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The clean energy race could trigger the biggest mining deal in decades

<i>William West/AFP/Getty Images via CNN Newsource</i><br/>The BHP global headquarters are pictured here in Melbourne
William West/AFP/Getty Images via CNN Newsource
The BHP global headquarters are pictured here in Melbourne

By Anna Cooban, CNN

London (CNN) — Mining giant BHP has made a near-$40 billion bid to take over its UK rival Anglo American in what would be the largest mining deal on record.

BHP said in a statement Thursday that it valued Anglo American shares at £25.08 ($31.40) apiece, or £31.1 billion ($38.9 billion) in total. If completed, the acquisition would increase BHP’s access to copper reserves, it added.

Anglo American said Friday that it had rejected BHP’s proposed offer because it “significantly undervalues” the company. BHP has until May 22 to make a formal offer, and the Australian mining group could yet come forward with a higher bid.

“There’s every chance BHP will come back to the table,” said Sophie Lund-Yates, lead equity analyst at Hargreaves Lansdown.

Copper is an essential component in some renewable energy technologies, including solar panels and electric vehicles, as well as in electrical grids. And it is in high demand: The price of copper on the London Metals Exchange has risen more than 15% this year to almost $10,000 a metric ton, its highest level in about two years.

“First and foremost” the proposed takeover is about copper, William Tankard, principal analyst of base metals at CRU Group, told CNN.

BHP is the world’s second-biggest producer of mined copper, while Anglo American is the ninth-biggest, according to CRU Group analysis. Their combination would attract the scrutiny of competition authorities around the world, Tankard added.

Under the terms of BHP’s rejected offer, the deal would be worth more than the $38.3 billion acquisition of Switzerland’s Xstrata by commodities company Glencore in 2012, according to Dealogic data. It would also be the biggest merger or acquisition in the mining industry by value since Dealogic began collecting the data in 2004.

Shares in Anglo American ticked down 0.5% in early trade Friday to £25.48 ($31.89), after jumping 16% the previous day on news of BHP’s offer. The Australian company’s stock closed 4.6% down Friday.

BHP has been looking to bulk up in copper for a while. A year ago, the Melbourne-based company acquired Australian rival Oz Minerals to widen its access to copper and nickel.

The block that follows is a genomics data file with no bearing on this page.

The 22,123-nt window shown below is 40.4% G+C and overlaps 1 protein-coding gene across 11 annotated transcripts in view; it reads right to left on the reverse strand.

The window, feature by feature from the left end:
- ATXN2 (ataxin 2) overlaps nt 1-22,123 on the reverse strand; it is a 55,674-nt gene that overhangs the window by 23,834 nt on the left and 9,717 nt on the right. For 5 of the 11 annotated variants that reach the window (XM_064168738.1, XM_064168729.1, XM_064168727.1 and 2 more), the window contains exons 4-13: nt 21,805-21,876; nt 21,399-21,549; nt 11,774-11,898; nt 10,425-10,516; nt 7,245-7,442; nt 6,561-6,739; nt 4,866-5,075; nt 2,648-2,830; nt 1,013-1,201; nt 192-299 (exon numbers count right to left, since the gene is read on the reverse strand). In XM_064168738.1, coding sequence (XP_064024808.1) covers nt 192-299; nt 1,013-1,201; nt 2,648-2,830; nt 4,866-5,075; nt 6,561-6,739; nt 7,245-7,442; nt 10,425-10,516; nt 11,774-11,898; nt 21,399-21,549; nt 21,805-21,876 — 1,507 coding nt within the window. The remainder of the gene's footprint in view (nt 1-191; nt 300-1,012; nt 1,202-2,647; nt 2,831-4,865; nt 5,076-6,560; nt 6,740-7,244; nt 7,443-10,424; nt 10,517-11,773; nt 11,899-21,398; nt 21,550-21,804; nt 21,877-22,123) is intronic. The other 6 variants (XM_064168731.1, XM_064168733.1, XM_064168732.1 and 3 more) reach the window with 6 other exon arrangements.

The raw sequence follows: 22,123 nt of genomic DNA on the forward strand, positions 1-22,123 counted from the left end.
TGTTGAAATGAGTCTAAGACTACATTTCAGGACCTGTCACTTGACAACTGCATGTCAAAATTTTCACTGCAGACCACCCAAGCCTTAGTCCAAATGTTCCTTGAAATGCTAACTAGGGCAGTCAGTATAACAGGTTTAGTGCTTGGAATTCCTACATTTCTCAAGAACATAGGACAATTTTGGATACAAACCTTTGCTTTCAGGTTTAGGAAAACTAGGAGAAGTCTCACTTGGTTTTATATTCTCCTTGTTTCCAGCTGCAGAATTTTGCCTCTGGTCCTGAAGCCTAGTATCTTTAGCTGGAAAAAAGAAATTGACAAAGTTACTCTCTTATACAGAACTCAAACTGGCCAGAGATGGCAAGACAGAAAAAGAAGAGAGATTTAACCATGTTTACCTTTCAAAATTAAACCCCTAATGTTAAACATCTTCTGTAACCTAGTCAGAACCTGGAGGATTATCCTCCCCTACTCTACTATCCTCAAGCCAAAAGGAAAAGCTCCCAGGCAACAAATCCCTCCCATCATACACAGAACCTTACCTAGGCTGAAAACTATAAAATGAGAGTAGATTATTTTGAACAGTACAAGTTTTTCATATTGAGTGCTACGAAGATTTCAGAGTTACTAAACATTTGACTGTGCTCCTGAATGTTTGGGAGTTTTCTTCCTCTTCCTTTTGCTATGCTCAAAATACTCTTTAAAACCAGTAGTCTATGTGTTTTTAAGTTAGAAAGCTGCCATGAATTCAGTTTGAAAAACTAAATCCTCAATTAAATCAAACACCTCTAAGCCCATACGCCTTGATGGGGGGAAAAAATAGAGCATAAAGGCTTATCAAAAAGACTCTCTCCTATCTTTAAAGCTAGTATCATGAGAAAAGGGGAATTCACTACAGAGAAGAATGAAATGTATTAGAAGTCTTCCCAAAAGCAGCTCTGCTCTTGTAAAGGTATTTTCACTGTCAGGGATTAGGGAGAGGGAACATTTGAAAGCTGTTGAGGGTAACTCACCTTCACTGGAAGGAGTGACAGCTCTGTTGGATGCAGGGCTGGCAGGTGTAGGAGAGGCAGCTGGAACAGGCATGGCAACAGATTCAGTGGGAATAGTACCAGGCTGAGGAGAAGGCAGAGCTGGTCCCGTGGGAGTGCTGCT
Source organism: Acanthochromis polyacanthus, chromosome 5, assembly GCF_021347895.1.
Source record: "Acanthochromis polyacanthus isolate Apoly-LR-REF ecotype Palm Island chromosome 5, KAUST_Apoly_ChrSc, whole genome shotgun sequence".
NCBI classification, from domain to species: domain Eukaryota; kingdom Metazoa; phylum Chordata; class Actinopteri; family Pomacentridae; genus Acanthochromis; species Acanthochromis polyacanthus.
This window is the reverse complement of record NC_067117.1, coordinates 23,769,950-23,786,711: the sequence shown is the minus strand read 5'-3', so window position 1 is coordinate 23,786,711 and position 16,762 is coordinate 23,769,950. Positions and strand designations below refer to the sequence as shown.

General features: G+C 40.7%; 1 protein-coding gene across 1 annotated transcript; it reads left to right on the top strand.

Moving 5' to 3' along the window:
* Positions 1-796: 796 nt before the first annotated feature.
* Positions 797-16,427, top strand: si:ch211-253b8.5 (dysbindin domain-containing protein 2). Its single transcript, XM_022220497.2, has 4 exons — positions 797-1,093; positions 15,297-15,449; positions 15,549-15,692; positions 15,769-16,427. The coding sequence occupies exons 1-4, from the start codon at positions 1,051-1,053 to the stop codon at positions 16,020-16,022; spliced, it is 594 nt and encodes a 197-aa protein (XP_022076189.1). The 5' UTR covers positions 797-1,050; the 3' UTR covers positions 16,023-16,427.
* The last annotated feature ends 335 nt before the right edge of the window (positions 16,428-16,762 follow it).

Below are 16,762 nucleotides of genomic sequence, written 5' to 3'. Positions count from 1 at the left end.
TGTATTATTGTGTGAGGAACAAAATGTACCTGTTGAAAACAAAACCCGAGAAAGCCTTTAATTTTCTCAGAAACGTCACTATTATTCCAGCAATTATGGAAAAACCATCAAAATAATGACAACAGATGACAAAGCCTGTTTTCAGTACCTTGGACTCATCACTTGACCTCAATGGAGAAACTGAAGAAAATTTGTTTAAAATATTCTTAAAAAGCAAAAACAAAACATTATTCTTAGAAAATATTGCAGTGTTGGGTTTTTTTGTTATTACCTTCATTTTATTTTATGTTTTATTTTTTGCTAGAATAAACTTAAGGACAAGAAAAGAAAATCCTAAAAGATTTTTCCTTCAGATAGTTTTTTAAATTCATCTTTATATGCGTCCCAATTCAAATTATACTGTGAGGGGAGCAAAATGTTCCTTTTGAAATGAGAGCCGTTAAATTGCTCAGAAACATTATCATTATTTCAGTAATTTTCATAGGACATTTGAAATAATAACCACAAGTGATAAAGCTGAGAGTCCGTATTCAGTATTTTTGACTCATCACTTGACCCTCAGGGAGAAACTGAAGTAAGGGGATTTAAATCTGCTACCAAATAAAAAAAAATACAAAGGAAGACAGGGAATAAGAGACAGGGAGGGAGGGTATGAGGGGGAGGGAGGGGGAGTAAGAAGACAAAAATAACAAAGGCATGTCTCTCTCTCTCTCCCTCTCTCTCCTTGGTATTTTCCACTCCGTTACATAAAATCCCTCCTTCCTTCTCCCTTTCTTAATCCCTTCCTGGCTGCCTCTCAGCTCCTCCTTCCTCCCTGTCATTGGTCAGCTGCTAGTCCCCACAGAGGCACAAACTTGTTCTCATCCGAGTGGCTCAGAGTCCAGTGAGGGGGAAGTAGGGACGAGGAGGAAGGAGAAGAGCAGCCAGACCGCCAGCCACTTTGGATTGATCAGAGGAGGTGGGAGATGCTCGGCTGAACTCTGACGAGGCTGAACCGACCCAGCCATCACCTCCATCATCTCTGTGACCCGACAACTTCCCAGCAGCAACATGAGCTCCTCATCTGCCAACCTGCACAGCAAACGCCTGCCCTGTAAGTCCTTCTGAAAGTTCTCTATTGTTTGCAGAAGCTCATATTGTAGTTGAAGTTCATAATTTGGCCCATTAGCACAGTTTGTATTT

The Oz buyout was part of BHP’s strategy to “meet increasing demand for the critical minerals needed for electric vehicles, wind turbines and solar panels,” company CEO Mike Henry said in a statement at the time.

Tankard at CRU Group called copper “the ubiquitous future-facing commodity.” “Whether we’re talking about EVs or data centers, or general electrification… there’s a common theme, and that theme is copper.”

Bad news for London?

Anglo American is one of the largest companies listed on the London Stock Exchange and the approach by BHP may fuel concerns about an exodus from from the London market.

Wael Sawan, the CEO of Shell, told Bloomberg last month that he believed the energy giant’s London listing made the company “undervalued,” drawing comparisons to its much bigger rivals Exxon Mobil and Chevron, both listed in New York.

That fuelled speculation that the £186 billion ($232 billion) oil behemoth could ditch London for Wall Street, a switch that would deal a huge blow to Britain’s main stock exchange. Several companies have already moved their primary listings elsewhere or chosen New York for going public in recent years.

The offer for Anglo American “will send a fresh chill through the City of London,” Susannah Streeter, head of money and markets at Hargreaves Lansdown, wrote in a note Thursday. “There are concerns that, if the deal goes through, it could be the tip of the iceberg and more giants could leave the exchange.”

Correction: An earlier version of this article gave an incorrect ranking for BHP among the world’s biggest producers of mined copper.

Rob North contributed reporting. This story has been updated with additional information.

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